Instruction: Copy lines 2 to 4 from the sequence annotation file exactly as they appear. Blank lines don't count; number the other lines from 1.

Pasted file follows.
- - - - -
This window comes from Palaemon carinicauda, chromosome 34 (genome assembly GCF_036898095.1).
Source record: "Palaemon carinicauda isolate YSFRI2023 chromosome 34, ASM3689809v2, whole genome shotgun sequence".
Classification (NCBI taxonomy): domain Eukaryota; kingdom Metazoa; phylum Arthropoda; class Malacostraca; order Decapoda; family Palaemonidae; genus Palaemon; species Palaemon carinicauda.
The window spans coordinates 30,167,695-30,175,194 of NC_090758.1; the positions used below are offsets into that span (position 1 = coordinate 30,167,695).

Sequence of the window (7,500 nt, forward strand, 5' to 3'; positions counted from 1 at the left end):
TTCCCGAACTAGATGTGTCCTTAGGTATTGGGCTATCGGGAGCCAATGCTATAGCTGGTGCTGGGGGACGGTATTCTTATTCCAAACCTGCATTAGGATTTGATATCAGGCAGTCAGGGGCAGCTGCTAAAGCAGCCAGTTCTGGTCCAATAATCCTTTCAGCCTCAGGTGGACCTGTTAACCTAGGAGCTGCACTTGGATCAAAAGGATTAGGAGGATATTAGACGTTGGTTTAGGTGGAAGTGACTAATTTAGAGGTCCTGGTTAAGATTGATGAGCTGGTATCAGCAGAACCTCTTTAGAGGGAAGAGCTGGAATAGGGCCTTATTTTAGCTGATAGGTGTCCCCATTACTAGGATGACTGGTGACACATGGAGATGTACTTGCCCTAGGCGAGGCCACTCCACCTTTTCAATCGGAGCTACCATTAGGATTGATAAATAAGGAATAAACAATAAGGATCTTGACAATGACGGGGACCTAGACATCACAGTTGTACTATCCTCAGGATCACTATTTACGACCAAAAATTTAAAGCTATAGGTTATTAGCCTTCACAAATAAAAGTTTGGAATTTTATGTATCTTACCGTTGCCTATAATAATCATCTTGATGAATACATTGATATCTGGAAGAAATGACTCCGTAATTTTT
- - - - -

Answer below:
Source record: "Palaemon carinicauda isolate YSFRI2023 chromosome 34, ASM3689809v2, whole genome shotgun sequence".
Classification (NCBI taxonomy): domain Eukaryota; kingdom Metazoa; phylum Arthropoda; class Malacostraca; order Decapoda; family Palaemonidae; genus Palaemon; species Palaemon carinicauda.
The window spans coordinates 30,167,695-30,175,194 of NC_090758.1; the positions used below are offsets into that span (position 1 = coordinate 30,167,695).